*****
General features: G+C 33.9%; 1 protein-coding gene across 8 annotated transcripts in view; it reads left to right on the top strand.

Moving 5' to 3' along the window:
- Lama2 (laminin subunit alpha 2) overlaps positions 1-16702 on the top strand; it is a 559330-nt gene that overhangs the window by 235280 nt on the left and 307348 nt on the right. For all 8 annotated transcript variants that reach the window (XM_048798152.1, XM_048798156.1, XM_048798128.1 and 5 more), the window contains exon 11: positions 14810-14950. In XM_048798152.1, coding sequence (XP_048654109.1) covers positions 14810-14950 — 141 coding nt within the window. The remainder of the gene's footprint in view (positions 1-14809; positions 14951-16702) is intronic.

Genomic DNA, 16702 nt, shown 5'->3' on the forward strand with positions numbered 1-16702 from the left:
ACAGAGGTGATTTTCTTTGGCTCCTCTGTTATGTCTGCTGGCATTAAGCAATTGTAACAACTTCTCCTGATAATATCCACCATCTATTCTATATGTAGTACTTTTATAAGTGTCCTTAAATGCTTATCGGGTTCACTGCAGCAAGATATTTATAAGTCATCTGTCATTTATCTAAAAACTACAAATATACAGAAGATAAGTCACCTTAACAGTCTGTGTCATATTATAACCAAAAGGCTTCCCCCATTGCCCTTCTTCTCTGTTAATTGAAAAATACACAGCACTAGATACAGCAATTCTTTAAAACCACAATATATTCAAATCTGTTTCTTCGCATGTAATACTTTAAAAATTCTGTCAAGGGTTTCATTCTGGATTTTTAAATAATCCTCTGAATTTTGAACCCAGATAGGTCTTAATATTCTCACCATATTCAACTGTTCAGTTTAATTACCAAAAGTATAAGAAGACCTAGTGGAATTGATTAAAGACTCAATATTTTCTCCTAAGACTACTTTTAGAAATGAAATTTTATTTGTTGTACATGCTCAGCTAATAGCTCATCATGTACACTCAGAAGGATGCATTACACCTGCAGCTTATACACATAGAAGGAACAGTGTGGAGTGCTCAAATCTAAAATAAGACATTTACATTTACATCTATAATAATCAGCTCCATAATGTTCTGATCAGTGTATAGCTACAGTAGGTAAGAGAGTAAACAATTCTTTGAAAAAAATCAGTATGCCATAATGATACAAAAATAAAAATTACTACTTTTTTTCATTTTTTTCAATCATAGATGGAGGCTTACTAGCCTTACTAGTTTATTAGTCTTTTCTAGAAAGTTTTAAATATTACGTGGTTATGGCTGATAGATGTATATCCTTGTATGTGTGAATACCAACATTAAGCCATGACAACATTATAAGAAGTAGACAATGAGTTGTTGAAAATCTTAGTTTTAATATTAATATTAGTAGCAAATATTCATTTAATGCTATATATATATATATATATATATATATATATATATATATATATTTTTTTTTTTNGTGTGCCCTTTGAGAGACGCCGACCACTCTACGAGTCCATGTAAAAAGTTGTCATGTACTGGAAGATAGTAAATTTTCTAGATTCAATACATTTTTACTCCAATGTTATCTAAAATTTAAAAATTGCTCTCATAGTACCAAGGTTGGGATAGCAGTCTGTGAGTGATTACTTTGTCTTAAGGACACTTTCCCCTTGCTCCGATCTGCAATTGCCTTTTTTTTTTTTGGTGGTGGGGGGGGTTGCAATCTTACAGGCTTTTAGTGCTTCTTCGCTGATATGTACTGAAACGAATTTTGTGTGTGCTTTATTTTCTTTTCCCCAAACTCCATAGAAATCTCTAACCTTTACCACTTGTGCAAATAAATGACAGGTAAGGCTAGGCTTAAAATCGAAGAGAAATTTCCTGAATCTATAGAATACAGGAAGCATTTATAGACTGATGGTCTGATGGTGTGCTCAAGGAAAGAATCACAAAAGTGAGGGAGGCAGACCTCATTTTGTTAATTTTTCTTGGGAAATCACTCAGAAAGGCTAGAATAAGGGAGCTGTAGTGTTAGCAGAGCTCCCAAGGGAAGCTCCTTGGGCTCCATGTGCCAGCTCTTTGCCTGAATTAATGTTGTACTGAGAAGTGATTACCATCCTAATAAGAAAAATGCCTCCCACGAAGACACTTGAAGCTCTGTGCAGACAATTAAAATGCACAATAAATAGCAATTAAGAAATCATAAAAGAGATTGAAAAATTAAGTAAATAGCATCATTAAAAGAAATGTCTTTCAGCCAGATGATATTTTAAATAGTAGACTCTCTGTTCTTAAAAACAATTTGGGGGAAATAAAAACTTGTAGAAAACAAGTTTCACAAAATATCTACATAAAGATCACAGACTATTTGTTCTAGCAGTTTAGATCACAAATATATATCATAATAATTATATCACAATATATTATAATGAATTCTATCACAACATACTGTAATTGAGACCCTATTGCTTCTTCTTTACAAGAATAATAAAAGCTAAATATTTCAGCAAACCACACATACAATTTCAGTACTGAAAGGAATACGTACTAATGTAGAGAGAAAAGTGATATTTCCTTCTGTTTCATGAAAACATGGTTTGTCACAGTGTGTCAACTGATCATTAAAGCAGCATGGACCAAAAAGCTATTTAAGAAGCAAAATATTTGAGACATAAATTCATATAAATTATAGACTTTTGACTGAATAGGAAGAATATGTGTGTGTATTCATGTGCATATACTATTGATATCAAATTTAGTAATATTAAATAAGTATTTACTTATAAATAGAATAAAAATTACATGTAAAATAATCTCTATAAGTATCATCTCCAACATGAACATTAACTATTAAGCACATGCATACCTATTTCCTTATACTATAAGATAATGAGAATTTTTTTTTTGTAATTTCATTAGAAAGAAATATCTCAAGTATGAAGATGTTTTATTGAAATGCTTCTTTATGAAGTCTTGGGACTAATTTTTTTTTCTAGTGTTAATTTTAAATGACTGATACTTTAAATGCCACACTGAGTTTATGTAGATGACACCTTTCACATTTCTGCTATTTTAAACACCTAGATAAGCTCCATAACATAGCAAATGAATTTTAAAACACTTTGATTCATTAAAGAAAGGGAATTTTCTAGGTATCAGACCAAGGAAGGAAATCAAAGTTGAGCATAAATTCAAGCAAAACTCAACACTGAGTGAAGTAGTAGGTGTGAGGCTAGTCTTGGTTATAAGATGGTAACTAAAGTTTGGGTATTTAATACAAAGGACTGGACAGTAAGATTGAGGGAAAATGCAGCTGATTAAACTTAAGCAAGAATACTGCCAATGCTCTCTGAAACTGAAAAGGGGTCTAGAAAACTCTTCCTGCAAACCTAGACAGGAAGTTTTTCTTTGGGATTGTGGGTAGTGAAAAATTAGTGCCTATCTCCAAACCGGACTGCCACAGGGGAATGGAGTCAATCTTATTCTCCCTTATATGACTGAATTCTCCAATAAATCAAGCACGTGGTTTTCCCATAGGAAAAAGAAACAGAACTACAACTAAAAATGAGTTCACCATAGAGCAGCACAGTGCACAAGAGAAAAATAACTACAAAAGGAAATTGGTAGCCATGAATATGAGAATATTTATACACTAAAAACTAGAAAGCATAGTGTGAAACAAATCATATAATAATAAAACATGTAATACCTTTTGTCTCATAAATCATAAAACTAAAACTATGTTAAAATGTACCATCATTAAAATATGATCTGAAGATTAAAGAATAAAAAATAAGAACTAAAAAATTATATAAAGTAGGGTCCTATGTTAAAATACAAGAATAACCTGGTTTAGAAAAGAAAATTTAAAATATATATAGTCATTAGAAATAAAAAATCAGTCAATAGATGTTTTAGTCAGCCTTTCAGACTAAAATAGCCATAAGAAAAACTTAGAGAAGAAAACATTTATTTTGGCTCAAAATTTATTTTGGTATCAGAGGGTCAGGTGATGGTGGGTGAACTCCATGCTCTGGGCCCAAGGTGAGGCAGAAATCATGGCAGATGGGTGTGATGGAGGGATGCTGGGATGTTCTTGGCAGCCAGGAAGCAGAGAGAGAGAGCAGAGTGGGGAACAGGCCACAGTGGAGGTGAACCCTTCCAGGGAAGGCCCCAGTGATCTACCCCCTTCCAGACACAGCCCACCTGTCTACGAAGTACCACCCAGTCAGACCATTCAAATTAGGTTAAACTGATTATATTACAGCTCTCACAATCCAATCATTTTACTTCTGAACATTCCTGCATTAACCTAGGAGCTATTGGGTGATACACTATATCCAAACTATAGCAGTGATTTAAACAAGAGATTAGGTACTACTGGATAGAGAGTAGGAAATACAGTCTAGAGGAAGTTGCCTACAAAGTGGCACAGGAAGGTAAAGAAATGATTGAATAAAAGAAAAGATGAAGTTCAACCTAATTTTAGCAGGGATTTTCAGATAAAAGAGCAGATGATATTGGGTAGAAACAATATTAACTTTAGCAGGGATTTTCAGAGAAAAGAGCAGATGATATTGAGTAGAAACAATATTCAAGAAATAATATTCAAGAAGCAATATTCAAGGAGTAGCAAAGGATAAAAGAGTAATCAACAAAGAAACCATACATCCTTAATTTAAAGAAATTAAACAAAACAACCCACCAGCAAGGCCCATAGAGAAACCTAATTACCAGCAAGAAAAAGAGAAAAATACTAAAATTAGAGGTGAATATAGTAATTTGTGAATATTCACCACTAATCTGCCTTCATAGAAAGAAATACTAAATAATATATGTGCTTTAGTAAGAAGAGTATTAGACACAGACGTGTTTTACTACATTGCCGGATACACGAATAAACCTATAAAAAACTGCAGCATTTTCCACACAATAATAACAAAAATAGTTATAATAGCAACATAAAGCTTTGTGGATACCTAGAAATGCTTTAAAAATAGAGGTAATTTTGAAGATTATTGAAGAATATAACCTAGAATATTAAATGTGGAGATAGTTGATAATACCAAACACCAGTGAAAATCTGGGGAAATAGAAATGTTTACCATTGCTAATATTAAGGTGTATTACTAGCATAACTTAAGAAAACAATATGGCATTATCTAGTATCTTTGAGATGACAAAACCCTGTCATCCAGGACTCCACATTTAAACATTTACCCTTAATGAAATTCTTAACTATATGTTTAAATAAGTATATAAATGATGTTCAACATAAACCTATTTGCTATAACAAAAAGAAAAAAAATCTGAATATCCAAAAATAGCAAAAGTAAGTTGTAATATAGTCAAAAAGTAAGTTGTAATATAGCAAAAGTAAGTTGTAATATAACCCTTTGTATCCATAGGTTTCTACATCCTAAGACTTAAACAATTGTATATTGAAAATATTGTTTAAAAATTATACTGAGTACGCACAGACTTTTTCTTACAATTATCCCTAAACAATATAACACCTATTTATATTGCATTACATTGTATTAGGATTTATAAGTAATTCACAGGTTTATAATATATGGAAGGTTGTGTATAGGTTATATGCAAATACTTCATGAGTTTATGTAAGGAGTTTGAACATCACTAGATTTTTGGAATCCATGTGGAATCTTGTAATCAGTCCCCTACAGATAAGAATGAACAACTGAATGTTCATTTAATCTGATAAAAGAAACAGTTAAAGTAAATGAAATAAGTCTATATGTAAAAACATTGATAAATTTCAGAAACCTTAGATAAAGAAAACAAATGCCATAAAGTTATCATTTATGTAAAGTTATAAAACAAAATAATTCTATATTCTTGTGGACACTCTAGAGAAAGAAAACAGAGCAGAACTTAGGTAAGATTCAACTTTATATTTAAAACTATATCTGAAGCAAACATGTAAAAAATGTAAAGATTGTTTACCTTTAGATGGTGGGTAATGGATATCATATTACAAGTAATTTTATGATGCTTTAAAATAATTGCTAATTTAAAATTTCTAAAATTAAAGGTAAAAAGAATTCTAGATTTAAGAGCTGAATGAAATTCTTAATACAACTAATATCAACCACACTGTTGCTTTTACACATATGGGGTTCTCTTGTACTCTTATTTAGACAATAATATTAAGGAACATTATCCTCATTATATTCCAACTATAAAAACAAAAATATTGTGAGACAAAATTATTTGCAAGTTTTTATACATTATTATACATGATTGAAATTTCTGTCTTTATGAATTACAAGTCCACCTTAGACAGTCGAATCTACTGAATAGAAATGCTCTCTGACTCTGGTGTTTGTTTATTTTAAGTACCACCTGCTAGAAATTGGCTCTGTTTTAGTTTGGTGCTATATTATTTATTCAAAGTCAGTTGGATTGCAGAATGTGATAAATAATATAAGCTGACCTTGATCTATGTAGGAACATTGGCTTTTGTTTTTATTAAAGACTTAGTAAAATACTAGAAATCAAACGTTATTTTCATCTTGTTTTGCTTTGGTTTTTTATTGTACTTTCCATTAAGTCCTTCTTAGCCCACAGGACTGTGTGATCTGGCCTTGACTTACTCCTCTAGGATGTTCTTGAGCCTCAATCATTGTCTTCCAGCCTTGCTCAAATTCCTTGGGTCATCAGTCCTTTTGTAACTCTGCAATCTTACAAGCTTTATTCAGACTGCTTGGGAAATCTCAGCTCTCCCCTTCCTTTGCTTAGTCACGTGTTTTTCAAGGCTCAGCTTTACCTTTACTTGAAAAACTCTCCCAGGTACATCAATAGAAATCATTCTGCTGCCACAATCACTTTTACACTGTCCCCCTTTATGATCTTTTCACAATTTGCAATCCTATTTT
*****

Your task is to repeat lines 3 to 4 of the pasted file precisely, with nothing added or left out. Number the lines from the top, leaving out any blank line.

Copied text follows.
- Lama2 (laminin subunit alpha 2) overlaps positions 1-16702 on the top strand; it is a 559330-nt gene that overhangs the window by 235280 nt on the left and 307348 nt on the right. For all 8 annotated transcript variants that reach the window (XM_048798152.1, XM_048798156.1, XM_048798128.1 and 5 more), the window contains exon 11: positions 14810-14950. In XM_048798152.1, coding sequence (XP_048654109.1) covers positions 14810-14950 — 141 coding nt within the window. The remainder of the gene's footprint in view (positions 1-14809; positions 14951-16702) is intronic.

Genomic DNA, 16702 nt, shown 5'->3' on the forward strand with positions numbered 1-16702 from the left: